Martha Haynes Wins the Catherine Wolfe Bruce Gold Medal From the Astronomical Society of the Pacific

Martha P. Haynes, the Goldwin Smith Professor of Astronomy at Cornell University in Ithaca, New York, has received the 2019 Catherine Wolfe Bruce Gold Medal from the Astronomical Society of the Pacific. The medal is presented annually to an astronomer in recognition of a lifetime of outstanding achievement and contributions to astrophysics research.

Over the course of her career, Dr. Haynes’ research has contributed to the understanding of the composition, interactions, distribution, and evolution of galaxies in the universe. Additionally, she has been a leader and advocate for the development of instruments to expand our ability to probe the radio universe. She contributed to improvements made to the Arecibo Radio Telescope in Puerto Rico, culminating with the ALFALFA HI Survey, which discovered 31,000 galaxies. She has also studied large clumps and clusters of galaxies.

In addition to her teaching duties at Cornell, Dr. Haynes serves as chair of the board of directors of the Cerro Chajnantor Atacama Telescope initiative to build the high-altitude, CCAT-prime radio telescope in northern Chile that will examine the early universe to investigate galaxy and star formation. She is also the scientific lead of the ALFALFA Undergraduate Team, which promotes collaborative research by faculty and students at 23 academic institutions across the United States and Puerto Rico.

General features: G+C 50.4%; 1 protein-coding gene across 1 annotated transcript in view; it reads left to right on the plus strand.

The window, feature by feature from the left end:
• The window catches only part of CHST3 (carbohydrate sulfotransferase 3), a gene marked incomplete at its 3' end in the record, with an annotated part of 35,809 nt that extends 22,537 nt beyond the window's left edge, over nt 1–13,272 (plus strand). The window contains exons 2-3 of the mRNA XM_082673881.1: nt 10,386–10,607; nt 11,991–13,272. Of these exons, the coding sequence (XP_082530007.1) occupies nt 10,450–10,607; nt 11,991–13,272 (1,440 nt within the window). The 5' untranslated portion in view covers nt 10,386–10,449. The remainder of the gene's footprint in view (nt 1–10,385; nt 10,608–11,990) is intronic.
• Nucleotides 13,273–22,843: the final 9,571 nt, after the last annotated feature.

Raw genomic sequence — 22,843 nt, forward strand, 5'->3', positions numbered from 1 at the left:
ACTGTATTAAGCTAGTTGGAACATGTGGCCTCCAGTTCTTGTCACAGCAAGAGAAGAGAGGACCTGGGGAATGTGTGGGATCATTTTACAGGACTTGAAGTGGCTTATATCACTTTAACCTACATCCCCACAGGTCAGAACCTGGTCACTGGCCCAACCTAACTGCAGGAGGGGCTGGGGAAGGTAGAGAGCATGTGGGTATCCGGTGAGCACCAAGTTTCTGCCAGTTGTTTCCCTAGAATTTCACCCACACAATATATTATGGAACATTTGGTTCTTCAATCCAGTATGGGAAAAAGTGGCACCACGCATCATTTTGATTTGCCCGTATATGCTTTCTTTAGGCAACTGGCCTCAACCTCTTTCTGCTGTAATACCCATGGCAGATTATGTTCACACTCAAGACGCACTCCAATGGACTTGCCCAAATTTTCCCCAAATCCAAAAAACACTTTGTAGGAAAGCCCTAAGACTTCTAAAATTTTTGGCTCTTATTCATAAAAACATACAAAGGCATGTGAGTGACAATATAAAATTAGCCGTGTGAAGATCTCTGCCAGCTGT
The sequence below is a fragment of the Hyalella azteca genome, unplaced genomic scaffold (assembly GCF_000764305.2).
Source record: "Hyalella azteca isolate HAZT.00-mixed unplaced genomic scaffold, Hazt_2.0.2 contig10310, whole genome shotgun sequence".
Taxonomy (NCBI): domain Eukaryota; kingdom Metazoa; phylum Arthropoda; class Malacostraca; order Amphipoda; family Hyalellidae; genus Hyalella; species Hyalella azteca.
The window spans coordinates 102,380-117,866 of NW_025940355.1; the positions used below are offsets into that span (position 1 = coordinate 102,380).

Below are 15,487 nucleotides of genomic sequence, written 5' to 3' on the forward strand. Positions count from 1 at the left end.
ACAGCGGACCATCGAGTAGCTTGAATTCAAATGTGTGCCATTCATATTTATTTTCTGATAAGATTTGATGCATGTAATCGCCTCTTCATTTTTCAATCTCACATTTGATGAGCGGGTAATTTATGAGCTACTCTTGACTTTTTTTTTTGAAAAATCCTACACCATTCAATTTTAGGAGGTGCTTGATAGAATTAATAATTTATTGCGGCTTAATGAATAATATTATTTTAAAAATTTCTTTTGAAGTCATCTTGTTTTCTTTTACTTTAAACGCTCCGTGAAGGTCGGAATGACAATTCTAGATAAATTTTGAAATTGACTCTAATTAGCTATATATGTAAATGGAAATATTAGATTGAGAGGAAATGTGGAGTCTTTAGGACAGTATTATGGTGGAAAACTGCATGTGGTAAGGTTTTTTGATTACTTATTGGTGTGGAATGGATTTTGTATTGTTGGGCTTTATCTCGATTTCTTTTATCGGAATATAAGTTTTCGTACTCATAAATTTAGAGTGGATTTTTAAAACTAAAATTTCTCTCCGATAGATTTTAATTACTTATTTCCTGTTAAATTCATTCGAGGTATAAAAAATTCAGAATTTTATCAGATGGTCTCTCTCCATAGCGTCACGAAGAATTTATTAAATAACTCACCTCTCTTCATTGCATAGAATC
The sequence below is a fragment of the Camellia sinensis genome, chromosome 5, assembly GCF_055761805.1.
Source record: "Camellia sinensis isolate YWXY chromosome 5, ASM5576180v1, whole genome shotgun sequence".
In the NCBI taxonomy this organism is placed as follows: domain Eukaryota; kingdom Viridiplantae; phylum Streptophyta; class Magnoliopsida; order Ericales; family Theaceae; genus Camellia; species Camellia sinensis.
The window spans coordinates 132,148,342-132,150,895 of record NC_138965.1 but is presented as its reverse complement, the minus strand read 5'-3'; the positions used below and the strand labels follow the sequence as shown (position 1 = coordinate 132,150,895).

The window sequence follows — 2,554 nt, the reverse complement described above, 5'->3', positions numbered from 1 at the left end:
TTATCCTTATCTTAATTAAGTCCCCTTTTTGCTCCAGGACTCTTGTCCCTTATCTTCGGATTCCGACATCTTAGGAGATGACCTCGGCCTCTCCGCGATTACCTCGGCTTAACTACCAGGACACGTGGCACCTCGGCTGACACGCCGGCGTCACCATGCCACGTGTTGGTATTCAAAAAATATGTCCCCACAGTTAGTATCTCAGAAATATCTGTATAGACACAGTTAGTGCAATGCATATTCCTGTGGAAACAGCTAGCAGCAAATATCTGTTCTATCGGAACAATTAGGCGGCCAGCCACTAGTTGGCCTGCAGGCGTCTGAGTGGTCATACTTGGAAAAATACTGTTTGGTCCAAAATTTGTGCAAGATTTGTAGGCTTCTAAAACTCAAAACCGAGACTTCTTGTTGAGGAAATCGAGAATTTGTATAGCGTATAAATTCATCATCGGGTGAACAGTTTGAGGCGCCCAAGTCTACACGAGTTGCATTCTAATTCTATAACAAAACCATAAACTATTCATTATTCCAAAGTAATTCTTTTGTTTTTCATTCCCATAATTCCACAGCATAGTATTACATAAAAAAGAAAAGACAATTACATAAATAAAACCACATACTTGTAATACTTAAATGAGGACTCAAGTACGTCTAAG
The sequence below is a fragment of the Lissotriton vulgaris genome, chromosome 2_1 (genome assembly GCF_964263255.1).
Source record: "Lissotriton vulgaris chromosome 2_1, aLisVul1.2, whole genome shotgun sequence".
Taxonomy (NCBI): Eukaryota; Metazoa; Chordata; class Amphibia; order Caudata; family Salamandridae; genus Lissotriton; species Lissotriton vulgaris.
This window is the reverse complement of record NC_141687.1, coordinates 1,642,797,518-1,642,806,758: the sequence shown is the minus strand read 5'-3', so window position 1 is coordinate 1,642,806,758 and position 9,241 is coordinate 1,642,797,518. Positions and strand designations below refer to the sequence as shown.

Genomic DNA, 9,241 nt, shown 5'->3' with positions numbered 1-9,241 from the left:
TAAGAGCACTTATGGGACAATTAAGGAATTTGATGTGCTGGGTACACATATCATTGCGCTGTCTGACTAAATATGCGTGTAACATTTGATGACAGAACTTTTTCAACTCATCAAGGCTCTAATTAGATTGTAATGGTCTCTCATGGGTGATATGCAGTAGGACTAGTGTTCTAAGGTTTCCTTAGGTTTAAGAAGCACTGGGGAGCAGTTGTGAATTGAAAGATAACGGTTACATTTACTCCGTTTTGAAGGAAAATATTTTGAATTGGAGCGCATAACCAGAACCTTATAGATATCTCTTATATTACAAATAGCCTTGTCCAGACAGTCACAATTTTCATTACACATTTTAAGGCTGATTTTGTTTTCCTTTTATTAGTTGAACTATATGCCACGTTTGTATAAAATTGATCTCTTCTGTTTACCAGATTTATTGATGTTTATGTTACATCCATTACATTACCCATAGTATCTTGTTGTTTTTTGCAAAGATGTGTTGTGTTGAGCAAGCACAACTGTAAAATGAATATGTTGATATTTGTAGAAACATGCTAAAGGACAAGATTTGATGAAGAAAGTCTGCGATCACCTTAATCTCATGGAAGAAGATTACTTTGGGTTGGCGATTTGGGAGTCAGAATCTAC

Earlier in her career, Dr. Haynes received other prestigious honors including the Henry Draper Medal from the National Academy of Science, and elections to the American Academy of Arts and Sciences and the National Academy of Sciences. She is a fellow of the American Association for the Advancement of Science, and has been appointed as a distinguished lecturer at Princeton University and the Harvard-Smithsonian Center for Astrophysics, among other institutions.

Dr. Haynes is a graduate of Wellesley College in Massachusetts, where she majored in physics and astronomy. She holds a master’s degree and Ph.D. both from Indiana University.

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